OL – Has the concept changed?

    LP – No, I’m using the same concept, with a very figurative setting that is at the same modern and dreamy. I don’t have any intention of doing this piece in a traditional way. Have you seen any pictures?

    OL – Not really, but I’ll see the production in person, next week.
    [Editor's note: read Opera Lively's review of this production, with more pictures, by clicking (here)]

    LP – Ah, OK. What I used is a set of blocs that look a little bit like a cemetery. The opening scene is mirrored on the novel La Dame aux Camélias by Alexandre Dumas fils, because as you know the novel, unlike the opera, starts with Marguerite Gautier’s funeral. Our cemetery is evoked but not realistic. The same blocs also look like a model of a city, and can function as furniture as well. Then, this setting is useful in all four acts. After the funeral opening, the set becomes a plateau where the party at Flora’s home happens.

    Photo courtesy of Santa Fe Opera Press Department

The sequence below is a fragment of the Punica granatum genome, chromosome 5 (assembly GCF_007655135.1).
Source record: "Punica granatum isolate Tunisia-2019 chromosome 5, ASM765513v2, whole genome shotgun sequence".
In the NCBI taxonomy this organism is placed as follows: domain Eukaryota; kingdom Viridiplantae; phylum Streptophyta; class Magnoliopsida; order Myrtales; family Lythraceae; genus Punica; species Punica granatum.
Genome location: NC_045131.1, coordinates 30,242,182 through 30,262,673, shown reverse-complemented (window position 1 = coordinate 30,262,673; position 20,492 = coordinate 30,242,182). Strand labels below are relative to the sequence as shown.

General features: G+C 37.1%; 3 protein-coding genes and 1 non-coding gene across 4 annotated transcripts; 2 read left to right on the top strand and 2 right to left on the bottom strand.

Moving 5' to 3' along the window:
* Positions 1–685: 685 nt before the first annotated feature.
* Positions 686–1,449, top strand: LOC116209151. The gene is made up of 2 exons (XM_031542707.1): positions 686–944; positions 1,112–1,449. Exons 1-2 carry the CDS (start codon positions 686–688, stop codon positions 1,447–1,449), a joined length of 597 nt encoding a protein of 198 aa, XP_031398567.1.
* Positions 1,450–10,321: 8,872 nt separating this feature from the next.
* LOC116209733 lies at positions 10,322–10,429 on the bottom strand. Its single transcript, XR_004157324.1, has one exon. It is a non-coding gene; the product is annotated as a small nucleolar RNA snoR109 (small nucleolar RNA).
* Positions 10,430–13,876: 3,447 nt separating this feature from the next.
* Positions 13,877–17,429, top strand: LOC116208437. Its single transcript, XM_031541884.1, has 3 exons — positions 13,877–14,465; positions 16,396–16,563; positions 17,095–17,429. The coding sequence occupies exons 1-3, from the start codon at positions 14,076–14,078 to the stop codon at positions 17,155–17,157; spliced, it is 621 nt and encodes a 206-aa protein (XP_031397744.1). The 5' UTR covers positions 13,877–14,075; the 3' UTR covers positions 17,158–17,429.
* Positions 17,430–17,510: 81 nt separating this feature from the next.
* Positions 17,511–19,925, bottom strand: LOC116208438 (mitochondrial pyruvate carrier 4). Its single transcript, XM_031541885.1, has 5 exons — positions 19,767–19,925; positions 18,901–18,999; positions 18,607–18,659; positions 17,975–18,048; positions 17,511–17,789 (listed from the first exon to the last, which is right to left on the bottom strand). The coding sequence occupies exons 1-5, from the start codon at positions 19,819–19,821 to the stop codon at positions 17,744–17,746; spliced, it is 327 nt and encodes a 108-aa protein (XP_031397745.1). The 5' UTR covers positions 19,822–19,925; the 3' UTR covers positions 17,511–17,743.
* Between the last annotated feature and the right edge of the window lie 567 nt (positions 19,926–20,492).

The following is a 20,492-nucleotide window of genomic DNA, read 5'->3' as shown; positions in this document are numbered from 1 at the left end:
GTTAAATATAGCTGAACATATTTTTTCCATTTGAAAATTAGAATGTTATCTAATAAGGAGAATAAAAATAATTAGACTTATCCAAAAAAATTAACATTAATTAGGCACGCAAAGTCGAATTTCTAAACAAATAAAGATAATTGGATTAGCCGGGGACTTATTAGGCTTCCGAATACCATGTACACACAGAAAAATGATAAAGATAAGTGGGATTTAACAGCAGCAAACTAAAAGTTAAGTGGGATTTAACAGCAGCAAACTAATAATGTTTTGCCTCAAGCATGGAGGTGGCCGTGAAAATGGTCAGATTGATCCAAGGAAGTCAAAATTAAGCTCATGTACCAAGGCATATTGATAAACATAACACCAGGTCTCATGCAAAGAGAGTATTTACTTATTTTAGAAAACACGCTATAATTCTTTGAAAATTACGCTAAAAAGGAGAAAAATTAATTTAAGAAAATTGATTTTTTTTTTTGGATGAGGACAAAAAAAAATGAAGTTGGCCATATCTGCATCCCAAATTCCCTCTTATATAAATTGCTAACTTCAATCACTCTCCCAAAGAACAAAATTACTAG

When I did the production in 2009, the second act, the countryside scene, had some fake grass and it wasn’t really successful. Therefore, this time I decided to use the same blocs for the second scene, but they open up and change from looking like tombstones being backdrops of the sky with clouds and air that evoke liberty and are much more coherent for the scene. I think this new set is dreamlike and poetic and more appropriate to the arc of Violetta’s story.

    Photo courtesy of Santa Fe Opera Press Department

    OL – This sounds fascinating. It is true that the novel proceeds in the opposite chronological order of the opera, something that Verdi tried to acknowledge by doing his overture also in reverse chronological order, with the death theme right at the beginning; so it is very interesting that you picked it up in your staging. Now, we have a completely different cast from 2009, so tell me about it. Natalie Dessay is so energetic on stage; does it work the same way with a different singer?